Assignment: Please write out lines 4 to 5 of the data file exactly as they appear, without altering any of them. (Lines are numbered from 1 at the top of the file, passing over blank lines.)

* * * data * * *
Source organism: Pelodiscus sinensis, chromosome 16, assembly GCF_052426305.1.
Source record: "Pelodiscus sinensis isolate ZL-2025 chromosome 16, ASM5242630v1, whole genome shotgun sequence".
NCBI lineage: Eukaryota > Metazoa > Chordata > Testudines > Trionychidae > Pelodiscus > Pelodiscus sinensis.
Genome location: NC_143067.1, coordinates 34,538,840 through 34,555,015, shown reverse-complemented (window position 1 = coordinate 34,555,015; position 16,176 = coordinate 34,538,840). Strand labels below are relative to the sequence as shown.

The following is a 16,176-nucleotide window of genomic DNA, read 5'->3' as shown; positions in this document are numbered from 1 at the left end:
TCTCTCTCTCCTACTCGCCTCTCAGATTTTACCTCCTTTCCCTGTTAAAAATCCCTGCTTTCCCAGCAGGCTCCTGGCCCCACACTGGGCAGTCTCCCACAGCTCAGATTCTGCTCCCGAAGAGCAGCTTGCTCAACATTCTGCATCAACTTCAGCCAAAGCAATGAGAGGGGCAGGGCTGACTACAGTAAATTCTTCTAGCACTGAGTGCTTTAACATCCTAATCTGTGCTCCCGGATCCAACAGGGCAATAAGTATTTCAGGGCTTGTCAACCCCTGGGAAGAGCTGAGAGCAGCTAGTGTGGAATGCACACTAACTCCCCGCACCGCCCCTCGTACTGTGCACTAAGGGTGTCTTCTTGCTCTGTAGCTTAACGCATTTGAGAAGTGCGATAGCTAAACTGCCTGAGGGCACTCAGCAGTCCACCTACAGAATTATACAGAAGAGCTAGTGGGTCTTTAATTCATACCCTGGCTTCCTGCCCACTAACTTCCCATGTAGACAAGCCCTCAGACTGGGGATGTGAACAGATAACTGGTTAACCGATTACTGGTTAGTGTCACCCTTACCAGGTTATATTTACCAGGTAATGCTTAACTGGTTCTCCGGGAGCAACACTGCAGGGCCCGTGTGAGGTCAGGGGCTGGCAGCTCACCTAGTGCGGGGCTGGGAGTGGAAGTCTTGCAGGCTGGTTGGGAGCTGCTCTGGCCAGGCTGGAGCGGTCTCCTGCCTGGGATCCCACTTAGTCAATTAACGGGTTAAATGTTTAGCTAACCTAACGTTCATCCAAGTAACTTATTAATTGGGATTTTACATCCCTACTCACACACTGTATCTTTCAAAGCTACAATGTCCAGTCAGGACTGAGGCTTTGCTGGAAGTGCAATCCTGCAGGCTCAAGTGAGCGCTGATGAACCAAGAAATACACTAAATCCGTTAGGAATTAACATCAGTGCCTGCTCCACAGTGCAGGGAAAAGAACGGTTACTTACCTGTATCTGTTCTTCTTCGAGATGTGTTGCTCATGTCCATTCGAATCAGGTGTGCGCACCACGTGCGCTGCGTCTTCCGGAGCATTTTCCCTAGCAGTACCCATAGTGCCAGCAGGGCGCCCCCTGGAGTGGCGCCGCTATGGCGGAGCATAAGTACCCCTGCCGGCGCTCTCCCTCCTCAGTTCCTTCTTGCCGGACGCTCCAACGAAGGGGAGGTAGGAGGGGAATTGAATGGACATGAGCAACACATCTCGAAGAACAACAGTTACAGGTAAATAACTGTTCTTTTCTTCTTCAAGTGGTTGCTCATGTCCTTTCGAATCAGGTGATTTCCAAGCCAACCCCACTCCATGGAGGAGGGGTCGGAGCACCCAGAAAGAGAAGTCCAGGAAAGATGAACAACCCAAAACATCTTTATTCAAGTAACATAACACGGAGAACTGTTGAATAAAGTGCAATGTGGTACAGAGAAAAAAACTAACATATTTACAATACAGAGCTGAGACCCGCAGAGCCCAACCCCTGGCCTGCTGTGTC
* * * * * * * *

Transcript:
Genome location: NC_143067.1, coordinates 34,538,840 through 34,555,015, shown reverse-complemented (window position 1 = coordinate 34,555,015; position 16,176 = coordinate 34,538,840). Strand labels below are relative to the sequence as shown.

The following is a 16,176-nucleotide window of genomic DNA, read 5'->3' as shown; positions in this document are numbered from 1 at the left end: